Recumbant and Recovery Presentation at the 2015 Aging In America Conference

Catherine Brubaker, MSL and Eddee Edson, MSD will be presenting at the 2015 Aging in America Conference.

This session will explore mobility options beyond the wheelchair and walker. Proven alternatives to existing assisting devices such as recumbent trikes, that contribute to staying fit and provide an increased sense of freedom, independence and overall sense of well-being will be shared.


Objectives:
1. Define documented research showing the benefits of continued activity in the aging process.
2. Contrast the benefits of recumbent trike vs. wheelchair or walkers options for transportation and mobility.
3. List current examples of people that have discovered the recumbent trike for “continuing the adventure”. People that have ridden across the country raised awareness and continue to break the old view of disabilities.
4. Analyze opportunities within government (recreation departments), hospitals, therapy departments, senior living communities, senior centers where the introduction and exploration of riding a recumbent trike may be valuable and beneficial for people to age-in-place and continue activities that enhance their lives.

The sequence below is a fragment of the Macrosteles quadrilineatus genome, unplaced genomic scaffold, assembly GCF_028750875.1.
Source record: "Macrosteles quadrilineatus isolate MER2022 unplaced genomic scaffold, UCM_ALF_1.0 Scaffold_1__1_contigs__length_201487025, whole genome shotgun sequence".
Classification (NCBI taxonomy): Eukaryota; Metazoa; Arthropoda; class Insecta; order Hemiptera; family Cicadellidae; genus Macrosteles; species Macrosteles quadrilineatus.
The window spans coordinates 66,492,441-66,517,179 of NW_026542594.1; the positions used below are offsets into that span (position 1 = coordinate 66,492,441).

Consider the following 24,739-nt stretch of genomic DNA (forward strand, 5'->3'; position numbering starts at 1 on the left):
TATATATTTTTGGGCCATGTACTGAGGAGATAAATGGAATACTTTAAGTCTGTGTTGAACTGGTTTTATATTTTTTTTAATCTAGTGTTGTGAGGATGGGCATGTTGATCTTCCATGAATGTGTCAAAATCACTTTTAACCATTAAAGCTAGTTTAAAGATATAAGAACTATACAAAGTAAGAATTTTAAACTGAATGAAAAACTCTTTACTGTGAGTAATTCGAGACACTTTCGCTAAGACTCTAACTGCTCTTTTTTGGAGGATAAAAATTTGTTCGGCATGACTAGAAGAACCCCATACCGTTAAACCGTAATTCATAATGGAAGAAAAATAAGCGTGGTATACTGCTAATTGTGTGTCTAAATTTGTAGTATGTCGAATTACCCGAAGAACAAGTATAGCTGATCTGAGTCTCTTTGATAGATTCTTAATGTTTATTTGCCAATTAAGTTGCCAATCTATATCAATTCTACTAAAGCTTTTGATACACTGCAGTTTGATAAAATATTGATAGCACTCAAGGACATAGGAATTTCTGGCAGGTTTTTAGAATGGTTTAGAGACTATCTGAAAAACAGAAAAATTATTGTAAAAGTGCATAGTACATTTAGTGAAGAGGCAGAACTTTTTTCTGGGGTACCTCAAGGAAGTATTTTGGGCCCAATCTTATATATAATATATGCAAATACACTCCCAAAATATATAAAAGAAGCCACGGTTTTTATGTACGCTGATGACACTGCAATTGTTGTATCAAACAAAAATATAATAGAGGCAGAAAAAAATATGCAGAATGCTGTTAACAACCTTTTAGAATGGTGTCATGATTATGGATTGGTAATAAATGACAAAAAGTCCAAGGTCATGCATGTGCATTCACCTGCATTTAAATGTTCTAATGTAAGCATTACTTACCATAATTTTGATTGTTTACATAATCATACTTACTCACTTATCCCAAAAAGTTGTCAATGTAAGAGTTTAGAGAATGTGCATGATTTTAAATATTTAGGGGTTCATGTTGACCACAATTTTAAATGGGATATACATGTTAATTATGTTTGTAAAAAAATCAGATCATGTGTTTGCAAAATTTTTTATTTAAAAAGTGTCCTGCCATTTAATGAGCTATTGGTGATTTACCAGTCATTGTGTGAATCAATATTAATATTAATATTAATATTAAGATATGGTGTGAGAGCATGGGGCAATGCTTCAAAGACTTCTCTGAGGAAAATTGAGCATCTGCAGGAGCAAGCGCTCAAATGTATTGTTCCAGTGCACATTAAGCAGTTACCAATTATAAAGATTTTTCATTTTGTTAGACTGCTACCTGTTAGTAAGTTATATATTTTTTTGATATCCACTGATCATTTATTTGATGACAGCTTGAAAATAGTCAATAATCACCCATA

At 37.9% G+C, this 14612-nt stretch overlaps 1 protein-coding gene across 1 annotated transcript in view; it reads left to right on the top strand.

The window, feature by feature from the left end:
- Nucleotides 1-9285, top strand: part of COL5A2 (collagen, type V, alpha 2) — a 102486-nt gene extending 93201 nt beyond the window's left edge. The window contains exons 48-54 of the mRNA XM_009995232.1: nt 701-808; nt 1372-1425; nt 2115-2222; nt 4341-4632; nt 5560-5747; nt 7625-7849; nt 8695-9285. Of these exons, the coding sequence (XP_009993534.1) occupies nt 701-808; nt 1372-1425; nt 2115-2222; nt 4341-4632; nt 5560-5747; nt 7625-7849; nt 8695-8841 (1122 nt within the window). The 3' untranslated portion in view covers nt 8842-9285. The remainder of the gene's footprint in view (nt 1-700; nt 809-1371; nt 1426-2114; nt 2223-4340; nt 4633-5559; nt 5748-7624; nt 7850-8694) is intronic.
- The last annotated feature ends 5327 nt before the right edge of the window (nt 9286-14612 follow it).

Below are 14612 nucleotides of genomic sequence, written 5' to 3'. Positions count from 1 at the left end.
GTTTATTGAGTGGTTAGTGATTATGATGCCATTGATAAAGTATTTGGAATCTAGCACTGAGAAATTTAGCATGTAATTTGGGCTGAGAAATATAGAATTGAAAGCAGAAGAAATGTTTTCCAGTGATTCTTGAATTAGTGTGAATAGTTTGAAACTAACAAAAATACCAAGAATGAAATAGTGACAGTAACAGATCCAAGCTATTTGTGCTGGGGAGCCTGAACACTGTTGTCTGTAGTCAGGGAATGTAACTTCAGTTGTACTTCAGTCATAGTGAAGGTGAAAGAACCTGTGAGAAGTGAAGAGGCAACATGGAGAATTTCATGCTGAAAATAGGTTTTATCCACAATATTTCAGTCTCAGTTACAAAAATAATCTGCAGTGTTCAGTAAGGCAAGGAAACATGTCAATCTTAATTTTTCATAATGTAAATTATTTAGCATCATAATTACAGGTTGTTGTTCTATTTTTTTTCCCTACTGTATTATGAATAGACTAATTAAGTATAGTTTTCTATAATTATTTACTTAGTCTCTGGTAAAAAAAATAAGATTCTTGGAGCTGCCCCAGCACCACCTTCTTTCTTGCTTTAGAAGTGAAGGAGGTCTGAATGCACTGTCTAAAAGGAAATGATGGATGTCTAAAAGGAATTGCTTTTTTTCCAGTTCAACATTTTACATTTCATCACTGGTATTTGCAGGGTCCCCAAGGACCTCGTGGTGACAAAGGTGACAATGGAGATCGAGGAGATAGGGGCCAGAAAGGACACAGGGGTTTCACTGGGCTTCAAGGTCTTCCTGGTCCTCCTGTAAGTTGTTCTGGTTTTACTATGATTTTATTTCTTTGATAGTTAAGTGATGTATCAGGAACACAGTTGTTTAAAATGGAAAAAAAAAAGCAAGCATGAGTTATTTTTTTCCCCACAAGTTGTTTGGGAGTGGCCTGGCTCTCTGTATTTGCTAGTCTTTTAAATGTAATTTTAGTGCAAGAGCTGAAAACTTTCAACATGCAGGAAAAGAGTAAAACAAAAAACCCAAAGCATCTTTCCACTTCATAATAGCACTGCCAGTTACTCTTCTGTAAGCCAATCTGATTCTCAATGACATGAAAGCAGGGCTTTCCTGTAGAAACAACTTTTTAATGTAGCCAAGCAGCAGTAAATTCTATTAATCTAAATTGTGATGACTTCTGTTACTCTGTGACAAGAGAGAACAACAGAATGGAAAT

5. Describe opportunities for providing the recumbent trike as a mobility/transportation option.

Grand Canyon University- Guest Speaker Students with Intellectual Disabilities

Catherine Brubaker shares her personal story of surviving a criminal sexual assault in which she sustained an injury that resulted in losing excessive amounts of blood which caused an anoxic brain injury.

Her heart began to fail and her body failed to regulate blood pressure.  Every time she would stand, her blood pressure would drop and her body would no longer regulate.  She was eventually diagnosed with postural orthostatic tachychardia syndrome.

She received a pacemaker and relies on medication to regulate her heart and blood pressure daily and for the rest of her life.

After learning how to walk and talk again. She was a passenger in a not at fault head on collision and again a survivor of a traumatic brain injury.

She was hospitalized, then went to inpatient rehab and eventually to outpatient rehabilitation. Speech, physical and occupational therapy, counseling, neurologists, and numerous physicians became a way of life for over three years.

Catherine she shares her story of recovery, the challenges she faced, the challenges she still faces, and the difference she intends to make.

She shares her achievements and her vision for the future.